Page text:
Young people are constructing and supporting their political identities in the 21st century by using Social Media (e.g. Twitter, Facebook, YouTube) and digital tools (e.g. text messaging, hashtags, videos) to share, post, reply an opinion or attitude about a political/social topic and to promote social mobilization and support through online mechanism to a wide and diverse audience worldwide. Therefore, civics end-goal in the 21st century must be oriented to “empower the learners to find issues in their immediate communities that seem important to the people with whom they live and associate”, once “learners have identified with a personal issue and participated in constructing a collective framing for common issues”.[8]

Current State of Civic Education in the United States

According to the No Child Left Behind Act of 2001, one of the purposes of Civic Education is to “foster civic competence and responsibility” which is promoted through the Center for Civic Education’s We the People and Project Citizen initiatives.[9] However, there is a lack of consensus for how this mission should be pursued. The Center for Information & Research on Civic Learning & Engagement (CIRCLE) reviewed state civic education requirements in the United States for 2012.[10] The findings include:

  • All 50 states have social studies standards which include civics and government.
  • 40 states require at least one course in government/civics.
  • 21 states require a state-mandated social studies test which is a decrease from 2001 (34 states).
  • 8 states require students to take a state-mandated government/civics test.
  • 9 states require a social studies test as a requirement for high school graduation.

The lack of state-mandated student accountability relating to civics may be a result of a shift in emphasis towards reading and mathematics in response to the 2001 No Child Left Behind Act.[11]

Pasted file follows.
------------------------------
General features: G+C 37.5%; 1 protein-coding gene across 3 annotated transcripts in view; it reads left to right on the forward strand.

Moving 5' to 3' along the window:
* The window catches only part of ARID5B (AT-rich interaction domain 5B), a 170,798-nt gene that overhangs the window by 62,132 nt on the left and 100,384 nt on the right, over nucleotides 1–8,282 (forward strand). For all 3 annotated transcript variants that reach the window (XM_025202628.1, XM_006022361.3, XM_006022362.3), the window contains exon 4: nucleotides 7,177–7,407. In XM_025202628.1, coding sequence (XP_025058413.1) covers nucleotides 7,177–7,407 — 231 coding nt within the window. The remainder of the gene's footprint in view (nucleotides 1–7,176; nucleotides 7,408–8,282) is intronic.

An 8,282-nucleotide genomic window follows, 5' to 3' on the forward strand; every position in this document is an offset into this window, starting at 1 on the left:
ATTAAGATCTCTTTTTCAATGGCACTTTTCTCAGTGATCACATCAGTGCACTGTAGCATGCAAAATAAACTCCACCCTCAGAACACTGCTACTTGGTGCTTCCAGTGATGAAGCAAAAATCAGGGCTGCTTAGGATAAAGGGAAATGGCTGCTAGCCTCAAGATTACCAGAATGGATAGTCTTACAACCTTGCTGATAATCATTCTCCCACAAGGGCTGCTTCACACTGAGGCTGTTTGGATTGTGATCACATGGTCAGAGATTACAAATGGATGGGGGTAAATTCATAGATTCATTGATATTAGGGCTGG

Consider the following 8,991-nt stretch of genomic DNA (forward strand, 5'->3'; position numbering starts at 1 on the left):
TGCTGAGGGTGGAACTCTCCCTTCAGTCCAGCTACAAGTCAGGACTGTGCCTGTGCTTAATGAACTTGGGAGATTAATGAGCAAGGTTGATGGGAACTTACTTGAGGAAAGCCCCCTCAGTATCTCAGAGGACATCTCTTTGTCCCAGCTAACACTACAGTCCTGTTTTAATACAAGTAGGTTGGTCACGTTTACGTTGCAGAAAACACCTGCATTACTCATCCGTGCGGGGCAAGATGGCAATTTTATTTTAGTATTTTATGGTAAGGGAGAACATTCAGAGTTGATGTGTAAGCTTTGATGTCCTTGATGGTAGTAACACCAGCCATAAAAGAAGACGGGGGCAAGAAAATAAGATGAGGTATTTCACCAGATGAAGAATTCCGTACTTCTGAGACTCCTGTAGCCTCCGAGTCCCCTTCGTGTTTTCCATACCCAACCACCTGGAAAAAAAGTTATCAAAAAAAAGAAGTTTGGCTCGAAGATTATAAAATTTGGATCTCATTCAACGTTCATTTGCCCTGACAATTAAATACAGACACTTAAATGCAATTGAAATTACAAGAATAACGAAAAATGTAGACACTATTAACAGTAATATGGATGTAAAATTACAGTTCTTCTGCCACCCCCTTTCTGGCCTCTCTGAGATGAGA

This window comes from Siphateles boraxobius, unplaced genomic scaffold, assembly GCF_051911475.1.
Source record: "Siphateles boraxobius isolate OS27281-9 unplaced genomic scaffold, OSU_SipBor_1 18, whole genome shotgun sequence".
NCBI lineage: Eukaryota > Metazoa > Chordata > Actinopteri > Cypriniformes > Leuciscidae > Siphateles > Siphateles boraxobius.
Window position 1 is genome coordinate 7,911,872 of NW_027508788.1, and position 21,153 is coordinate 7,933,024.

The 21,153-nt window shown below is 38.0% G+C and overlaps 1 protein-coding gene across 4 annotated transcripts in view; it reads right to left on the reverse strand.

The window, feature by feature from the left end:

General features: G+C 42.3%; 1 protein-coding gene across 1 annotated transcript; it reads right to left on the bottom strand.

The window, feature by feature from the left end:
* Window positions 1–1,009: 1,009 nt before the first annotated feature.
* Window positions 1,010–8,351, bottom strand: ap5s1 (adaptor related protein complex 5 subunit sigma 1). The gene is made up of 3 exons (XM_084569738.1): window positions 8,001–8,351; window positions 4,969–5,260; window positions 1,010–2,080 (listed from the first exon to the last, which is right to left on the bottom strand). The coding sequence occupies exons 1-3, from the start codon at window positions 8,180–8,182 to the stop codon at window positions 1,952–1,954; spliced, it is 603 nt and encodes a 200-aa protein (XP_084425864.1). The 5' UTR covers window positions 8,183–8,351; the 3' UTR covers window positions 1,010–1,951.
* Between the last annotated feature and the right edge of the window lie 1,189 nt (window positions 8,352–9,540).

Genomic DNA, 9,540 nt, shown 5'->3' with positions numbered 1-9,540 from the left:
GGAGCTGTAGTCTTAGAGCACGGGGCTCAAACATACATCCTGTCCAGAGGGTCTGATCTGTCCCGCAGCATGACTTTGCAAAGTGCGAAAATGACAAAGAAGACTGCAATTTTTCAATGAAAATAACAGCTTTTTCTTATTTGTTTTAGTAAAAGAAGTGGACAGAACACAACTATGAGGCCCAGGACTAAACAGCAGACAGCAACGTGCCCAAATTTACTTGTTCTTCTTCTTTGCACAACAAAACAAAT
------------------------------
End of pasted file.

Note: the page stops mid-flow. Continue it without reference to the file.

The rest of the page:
Students are also demonstrating that their civic knowledge leaves much to be desired. A National Center for Education Statistics NAEP report card for civics (2010) stated that “levels of civic knowledge in U.S. have remained unchanged or even declined over the past century”. Specifically, only 24 percent of 4th, 8th, and 12 graders were at or above the proficient level on the National Assessment of Educational Progress in civics.[12] Traditionally, civic education has emphasized the facts of government processes detached from participatory experience.[13] In an effort to combat the existing approach, the National Council for the Social Studiesdeveloped the College, Career, and Civic Life (C3) Framework for Social Studies State Standards. The C3 Framework emphasizes “new and active approaches” including the “discussion of controversial issues and current events, deliberation of public issues, service-learning, action civics, participation in simulation and role play, and the use of digital technologies”.[14]

Civic Education in the United States in the 21st Century

According to a study conducted by the Pew Research Center, among teens 12–17 years old, 95% have access to the Internet, 70% go online daily, 80% use social networking sites, and 77% have cell phones.[15] As a result, participatory culture has become a staple for today’s youth, affecting their conceptualization of civic participation. They use Web 2.0 tools (i.e. blogs, podcasts, wikis, social media) to: circulate information (blogs and podcasts); collaborate with peers (wikis); produce and exchange media; and connect with people around the world via social media and online communities.[16] The pervasiveness of participatory digital tools has led to a shift in the way adolescents today perceive civic action and participation. Whereas 20th century civic education embraced the belief of “dutiful citizenship” and civic engagement as a “matter of duty or obligation;” 21st Century civic education has shifted to reflect youths' “personally expressive politics” and “peer-to-peer relationships” that promote civic engagement.[15]